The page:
Don’t call it a comeback.
Or, do. Far be it from be to dictate the contents of your vocabulary. Call it a Prussian revolution, if you wish. I don’t judge.
I hesitate to call it anything, frankly. I got so sick of writing about being injured that I quit (obviously). I think I may be beginning to start to show signs of getting better. Maybe. Possibly. But I’m not jumping to conclusions because I may be wrong. Please excuse me while I knock on everything within my reach that is made of wood.
The cost of a year.
It’s not the greatest photo ever, but it gets the general point across. Everything in the picture is something I bought specifically because of my foot injury. Shoes, shoe inserts, a night splint, a metal plate insert, ice packs, wraps, athletic tape, Kinesio tape, even a cheap rowing machine. Not pictured are dozens more rolls of tape, several more ice packs, bottles of ibuprofen, three doctors, two physical therapists, two orthopedic specialists, two x-rays, an MRI, a chiropractor, and a couple other shoe inserts and one more metal plate that I can’t find. It’s been a long effin’ year.
The final verdict (hopefully).
So what exactly is wrong with my foot? Here, let me illustrate with this helpful and informative diagram that I made just for you:
Not that I’m a doctor, mind you. But what the doctors think, when you add it all up (as far as I can tell), is that it’s a combination of tendonitis in the flexor digitorum longus (the tendon that runs from the bottom of your big toe all the way to your calf), plantar fasciitis (the ever-popular source of heel pain in the masses), and sesamoiditis (that little half-circle of bone that’s circled is a sesamoid. When it gets inflamed, it causes pain in the ball of the foot). The biggest problem is that the treatment for plantar fasciitis and the treatment for sesamoiditis are almost mutually exclusive. If I treat one, I am likely to aggravate the other, and that seems to be part of why it was so hard to diagnose – my pain didn’t present like any one diagnosis, and no treatment made much headway on my pain, it just moved it around.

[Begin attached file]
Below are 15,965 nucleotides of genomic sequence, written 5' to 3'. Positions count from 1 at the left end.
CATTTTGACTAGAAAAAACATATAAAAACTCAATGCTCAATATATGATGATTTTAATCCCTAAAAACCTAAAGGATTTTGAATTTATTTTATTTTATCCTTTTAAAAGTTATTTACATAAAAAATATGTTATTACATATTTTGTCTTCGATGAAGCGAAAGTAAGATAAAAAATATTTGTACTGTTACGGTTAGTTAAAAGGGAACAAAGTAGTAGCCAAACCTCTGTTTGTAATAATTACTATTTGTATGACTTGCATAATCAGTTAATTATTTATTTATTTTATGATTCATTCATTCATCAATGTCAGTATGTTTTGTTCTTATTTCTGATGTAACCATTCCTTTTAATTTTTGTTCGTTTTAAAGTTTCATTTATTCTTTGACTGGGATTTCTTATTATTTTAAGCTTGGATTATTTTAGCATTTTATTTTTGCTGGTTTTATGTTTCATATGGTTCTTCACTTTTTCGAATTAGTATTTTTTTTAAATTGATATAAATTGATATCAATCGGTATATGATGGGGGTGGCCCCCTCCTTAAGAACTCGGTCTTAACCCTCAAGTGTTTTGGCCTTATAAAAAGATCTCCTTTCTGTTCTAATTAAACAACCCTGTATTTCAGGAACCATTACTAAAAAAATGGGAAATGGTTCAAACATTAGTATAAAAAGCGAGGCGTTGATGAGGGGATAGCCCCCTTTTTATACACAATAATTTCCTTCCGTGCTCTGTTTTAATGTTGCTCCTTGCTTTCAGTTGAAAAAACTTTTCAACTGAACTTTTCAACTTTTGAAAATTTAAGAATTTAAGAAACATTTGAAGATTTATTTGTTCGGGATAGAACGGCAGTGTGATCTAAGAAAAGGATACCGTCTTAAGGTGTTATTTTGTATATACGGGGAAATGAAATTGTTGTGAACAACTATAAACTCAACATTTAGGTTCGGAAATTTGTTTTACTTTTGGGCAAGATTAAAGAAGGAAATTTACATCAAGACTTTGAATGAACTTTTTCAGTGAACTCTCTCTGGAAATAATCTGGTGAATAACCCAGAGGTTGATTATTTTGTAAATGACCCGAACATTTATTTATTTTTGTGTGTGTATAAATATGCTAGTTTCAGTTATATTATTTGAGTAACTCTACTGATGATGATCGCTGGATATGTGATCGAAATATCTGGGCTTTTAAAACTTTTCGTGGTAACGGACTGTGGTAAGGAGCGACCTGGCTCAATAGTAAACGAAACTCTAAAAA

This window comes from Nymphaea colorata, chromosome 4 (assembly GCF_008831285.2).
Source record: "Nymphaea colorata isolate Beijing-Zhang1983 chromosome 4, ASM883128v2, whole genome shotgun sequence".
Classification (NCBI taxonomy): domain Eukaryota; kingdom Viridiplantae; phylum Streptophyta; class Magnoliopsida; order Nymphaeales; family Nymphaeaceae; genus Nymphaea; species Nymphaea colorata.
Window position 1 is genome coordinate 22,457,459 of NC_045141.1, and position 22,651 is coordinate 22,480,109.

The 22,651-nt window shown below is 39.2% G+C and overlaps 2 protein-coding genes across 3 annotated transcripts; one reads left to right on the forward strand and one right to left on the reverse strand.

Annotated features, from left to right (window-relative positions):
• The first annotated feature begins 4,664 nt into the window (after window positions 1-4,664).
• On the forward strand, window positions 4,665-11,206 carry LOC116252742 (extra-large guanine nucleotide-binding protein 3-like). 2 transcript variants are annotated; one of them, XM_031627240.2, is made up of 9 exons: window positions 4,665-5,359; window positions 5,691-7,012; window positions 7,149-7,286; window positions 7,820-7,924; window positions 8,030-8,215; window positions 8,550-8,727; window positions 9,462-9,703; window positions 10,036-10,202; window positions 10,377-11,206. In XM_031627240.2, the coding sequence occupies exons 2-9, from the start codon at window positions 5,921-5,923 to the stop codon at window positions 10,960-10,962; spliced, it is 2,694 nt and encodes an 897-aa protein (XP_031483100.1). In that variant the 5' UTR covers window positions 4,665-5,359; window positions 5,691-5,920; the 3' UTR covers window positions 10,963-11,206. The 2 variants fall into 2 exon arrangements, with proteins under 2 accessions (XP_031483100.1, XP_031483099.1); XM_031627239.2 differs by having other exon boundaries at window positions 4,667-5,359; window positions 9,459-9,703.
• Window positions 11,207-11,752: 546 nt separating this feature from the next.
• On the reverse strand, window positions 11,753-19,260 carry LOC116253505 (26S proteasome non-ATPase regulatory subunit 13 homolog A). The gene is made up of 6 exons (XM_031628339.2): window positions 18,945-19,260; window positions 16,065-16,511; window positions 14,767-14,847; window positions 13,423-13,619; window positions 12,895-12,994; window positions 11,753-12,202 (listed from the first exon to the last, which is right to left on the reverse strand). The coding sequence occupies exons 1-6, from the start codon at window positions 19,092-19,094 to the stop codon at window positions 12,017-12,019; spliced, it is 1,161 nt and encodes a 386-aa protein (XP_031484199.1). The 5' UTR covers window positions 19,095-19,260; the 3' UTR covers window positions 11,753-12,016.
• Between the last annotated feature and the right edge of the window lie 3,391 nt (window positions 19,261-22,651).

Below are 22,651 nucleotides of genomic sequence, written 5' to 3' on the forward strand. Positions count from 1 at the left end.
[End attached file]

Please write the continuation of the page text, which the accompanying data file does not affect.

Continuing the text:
All of the various injuries are overuse injuries, probably aggravated by the fact that I was working my foot out hard in kickboxing after taking a few months off, and because the after-school tkd program I was teaching was in a gym with a hard tile floor. I was doing everything barefoot, and the combination and intensity pushed my foot over the edge. That’s my best guess anyway.
At least now that I feel like I know what’s wrong, and the treatments are actually working in the expected way, I am starting to have both progress and hope, although healing not a fast process by any means. I still need to be on my foot to function, and staying off of it completely would actually make things worse, not better. So I still have to try to find a balance between enough moving around to keep things from locking up, and not doing so much that I cause more inflammation. The see-saw between the ball of the foot problem and the heel of the foot problem is the hardest.
I am able to work out a very little bit now, although by ‘work out’ I mostly mean ‘stand on my foot and move around a little for about an hour.’ But it’s more that nothing, and a lot more than I’ve been able to do in a long time. It makes a difference in my mood and motivation if nothing else.